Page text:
On Sun Drop Court, everyone’s lawn is perfectly manicured and emerald green; their fences painted white. Anyone can see from the outside what a perfect Suburbia it is. Each neighbor waves and brilliantly smiles as they pass each other by...but what is hiding behind their closed doors? What secrets are buried so deep that some would kill to keep them covered? A deceased resident's journal has arisen from 1995 and now, almost ten years later, that journal coincides with modern-day horrors that are destroying the once ideal Suburbia. Paint on your smile and come visit Sun Drop Court...but once you know its secrets, you will be lucky if you are ever allowed to leave.
I have never been so glad to not live in a neighborhood featured in one of my books before in my life. What appears idyllic on the outside in Suburbia is most definitely disgusting and rotten on the inside. It makes you wonder what is really behind the curtains in some of the more affluent neighborhoods, or even your own neighborhood for that matter, as madness isn’t decided by income level.
Suburbia is one of those books that stays with you. Once you start reading, you feel like you absolutely cannot wait to figure out the mystery of just what the hell is going on. You know it’s something sinister, but not to what extent or who is playing what parts. I’ll admit, I didn’t clean my house or make dinner for the two days it took me to read it.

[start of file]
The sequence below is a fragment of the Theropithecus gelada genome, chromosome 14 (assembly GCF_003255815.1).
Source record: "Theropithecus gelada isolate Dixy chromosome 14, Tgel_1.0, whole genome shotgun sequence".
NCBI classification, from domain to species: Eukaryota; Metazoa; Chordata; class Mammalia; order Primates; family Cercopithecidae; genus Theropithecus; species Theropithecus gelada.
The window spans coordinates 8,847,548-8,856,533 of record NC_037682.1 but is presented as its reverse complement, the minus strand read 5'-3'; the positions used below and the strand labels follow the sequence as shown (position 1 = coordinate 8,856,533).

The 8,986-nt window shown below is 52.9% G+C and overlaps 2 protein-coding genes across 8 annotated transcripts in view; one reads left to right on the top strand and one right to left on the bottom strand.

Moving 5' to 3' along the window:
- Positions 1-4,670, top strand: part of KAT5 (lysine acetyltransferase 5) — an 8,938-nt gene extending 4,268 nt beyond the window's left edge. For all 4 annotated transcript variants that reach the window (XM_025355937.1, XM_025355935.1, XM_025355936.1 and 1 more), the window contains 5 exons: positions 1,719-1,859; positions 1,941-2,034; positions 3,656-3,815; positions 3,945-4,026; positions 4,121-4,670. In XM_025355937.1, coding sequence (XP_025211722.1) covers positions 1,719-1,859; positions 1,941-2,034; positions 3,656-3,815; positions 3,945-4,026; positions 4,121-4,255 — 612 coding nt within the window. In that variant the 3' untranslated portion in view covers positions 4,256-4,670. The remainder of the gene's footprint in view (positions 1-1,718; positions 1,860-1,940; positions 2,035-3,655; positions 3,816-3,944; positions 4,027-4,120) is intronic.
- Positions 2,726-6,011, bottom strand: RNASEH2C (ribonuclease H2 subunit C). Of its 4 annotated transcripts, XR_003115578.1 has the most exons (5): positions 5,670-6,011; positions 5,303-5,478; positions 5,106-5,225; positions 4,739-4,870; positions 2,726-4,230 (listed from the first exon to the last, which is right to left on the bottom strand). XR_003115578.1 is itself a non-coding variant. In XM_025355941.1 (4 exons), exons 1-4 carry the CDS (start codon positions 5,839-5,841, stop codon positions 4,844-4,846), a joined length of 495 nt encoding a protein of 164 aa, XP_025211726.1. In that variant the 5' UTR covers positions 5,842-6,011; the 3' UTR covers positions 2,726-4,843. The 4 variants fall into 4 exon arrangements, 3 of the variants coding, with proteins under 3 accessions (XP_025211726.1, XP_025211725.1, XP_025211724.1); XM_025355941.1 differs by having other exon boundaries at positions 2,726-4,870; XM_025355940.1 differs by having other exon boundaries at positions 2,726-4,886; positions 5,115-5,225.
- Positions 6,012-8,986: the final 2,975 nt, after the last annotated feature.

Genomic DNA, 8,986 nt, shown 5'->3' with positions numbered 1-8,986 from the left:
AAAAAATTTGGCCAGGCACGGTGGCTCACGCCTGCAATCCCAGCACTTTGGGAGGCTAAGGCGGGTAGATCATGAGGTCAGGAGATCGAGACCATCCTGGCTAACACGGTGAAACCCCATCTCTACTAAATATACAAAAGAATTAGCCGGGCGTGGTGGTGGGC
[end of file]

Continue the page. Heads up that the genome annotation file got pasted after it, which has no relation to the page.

The story is convoluted in a way that isn’t even the slightest bit confusing. In many books, the author tries to mix things up so much so you don’t solve the mystery too soon and it causes confusion. This is more of a clear convolution where you can see where everything connects just the way it should without getting more details than necessary to continue the story and keep you wanting more.
Suburbia has some fairly disturbing scenes which may not be suitable for all readers. Please keep that in mind. This book is really well written and put together. In some ways it reminds me of the neighborhood in Tamara Thorne and Alistair Cross’s book, Mother, which I also adored.
I would highly recommend Suburbia to anyone looking for a good read with lots of twists and plenty of secrets just waiting to be uncovered.